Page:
Date: September 22nd
Significance: The birthday of Hobbit characters Bilbo and Frodo Baggins.
How to celebrate: Tolkien fanatics, this one is clearly for you! Throw a party that is similar to the grand feasts of the elves complete with music, games, and plenty of food. Bonus points if you celebrate with sparklers!
Best party hat ever! 

Holiday: Winnie the Pooh Day
Date: January 15th 
Significance: The birthday of author A.A. Milne

How to celebrate: First of all, one must be appropriately clad. There is plenty of Pooh themed apparel out there, but this particular tee shirt is especially artsy and cool. Also, Winnie the Pooh celebrates friendship and love, so what better day is there to make a special card for your family and friends (besides, you know, Valentine’s Day)? Simply select your favorite Pooh quote (there are so many to choose from!) and craft a note around it. 

And for the Classic Lit lovers: Jane Austen Day (Pride and Prejudice, Emma, etc.)  is December 16th, Bloomsday (named after the main character in James Joyce's Ulysses) is June 16th, and Hemingway Days (For Whom the Bell Tolls, The Sun Also Rises, etc.) span from July 16th to July 21st.

Post by Allie C., Homework Assistant

Monday, March 16, 2015

Magazines in the Teen Zone

Hey readers!

In the process of going through the magazines, we wanted to know which ones you enjoy reading the most! By completing this survey (literally click on the word survey and POOF), we can determine which magazines are the most read and which ones we should retire.

Need some ideas for magazines to read?
Here are some featured in the Teen Zone:

  • Mental Floss
    • Need something quirky? Mental Floss is the perfect combination of fun and smart. With tons of random facts, it is hard to lose interest!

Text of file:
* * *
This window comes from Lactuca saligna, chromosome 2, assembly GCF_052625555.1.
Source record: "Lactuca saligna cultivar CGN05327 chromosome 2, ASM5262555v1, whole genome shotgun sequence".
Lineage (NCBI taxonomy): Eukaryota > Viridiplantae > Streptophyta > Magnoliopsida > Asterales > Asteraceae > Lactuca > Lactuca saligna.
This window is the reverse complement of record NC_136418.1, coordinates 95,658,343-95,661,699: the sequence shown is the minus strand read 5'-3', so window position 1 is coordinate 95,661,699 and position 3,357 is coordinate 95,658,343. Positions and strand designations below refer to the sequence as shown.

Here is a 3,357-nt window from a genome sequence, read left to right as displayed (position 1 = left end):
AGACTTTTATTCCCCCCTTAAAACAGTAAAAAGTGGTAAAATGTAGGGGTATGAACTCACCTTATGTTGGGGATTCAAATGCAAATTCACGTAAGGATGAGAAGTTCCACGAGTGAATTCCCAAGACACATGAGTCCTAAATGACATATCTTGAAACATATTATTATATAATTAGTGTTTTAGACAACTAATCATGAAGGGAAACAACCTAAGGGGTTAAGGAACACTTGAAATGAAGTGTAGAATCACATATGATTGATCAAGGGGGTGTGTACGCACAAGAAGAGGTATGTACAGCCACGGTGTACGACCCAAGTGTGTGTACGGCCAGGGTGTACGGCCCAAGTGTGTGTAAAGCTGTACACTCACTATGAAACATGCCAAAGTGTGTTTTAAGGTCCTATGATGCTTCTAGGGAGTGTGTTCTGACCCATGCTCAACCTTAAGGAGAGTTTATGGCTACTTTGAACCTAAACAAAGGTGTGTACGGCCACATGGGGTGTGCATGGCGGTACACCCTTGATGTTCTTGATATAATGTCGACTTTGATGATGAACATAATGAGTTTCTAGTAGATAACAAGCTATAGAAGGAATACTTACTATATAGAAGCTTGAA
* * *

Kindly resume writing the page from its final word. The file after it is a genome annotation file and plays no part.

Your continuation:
• Teen Ink
    • Read the works of other teens around the world! This magazine is very relatable considering it is written for teens by teens!
  • J-14
    • Want to know who Taylor Swift is dating or what Justin Bieber's confessions are? Check out J-14 for some fun celeb gossip!

If you have any suggestion for magazines that we should add to our collection, feel free to comment with your suggestions! 


Thanks!
by Rebecca B., Homework Assistant

Friday, March 13, 2015

St. Patrick's Day!

When I think of March, I think of the color green. And when I think of the color green, I think of Kermit the Frog and St. Patrick's Day! Sorry to any Muppet fans but here are some facts about St. Patrick's Day (if you haven't already guessed from the title)!

St. Patrick casting out
the worm-snakes
The original Saint Patrick was captured in his homeland of Wales (What?! He's not even Irish?) and taken to Ireland as a slave. He was able to escape back to his family but traveled back to Ireland for mission work. In Ireland, he found a place as a cleric and eventually Bishop within the Christian faith.

One popular belief surrounding Saint Patrick is that he used the shamrock to illustrate the Holy Trinity; thus, we get the shamrock symbol and the origin of why the color green is used to celebrate the holiday. Another legend is that he banished snakes from Ireland and chased all of them into the ocean. However, this has been confirmed impossible as there is no evidence of any type of snake in Ireland. Many still believe it could be true but about worms (Sorry, the snake story is WAY cooler). 

Chicago River - permanent residence
of the Wicked Witch of the West
The actual holiday was first celebrated in 1737 by the Charitable Irish Society of Boston. It was a feast and religious service to honor the Irish culture that came to the American colonies. To this day, many fun traditions still exist and surround the holiday. Parades and numerous festivals are held. Almost 13 million pints of Guinness beer, an Irish brand often served at pubs, are consumed. By far one of the coolest traditions is the fact that every year, Chicago dyes a portion of the Chicago River green.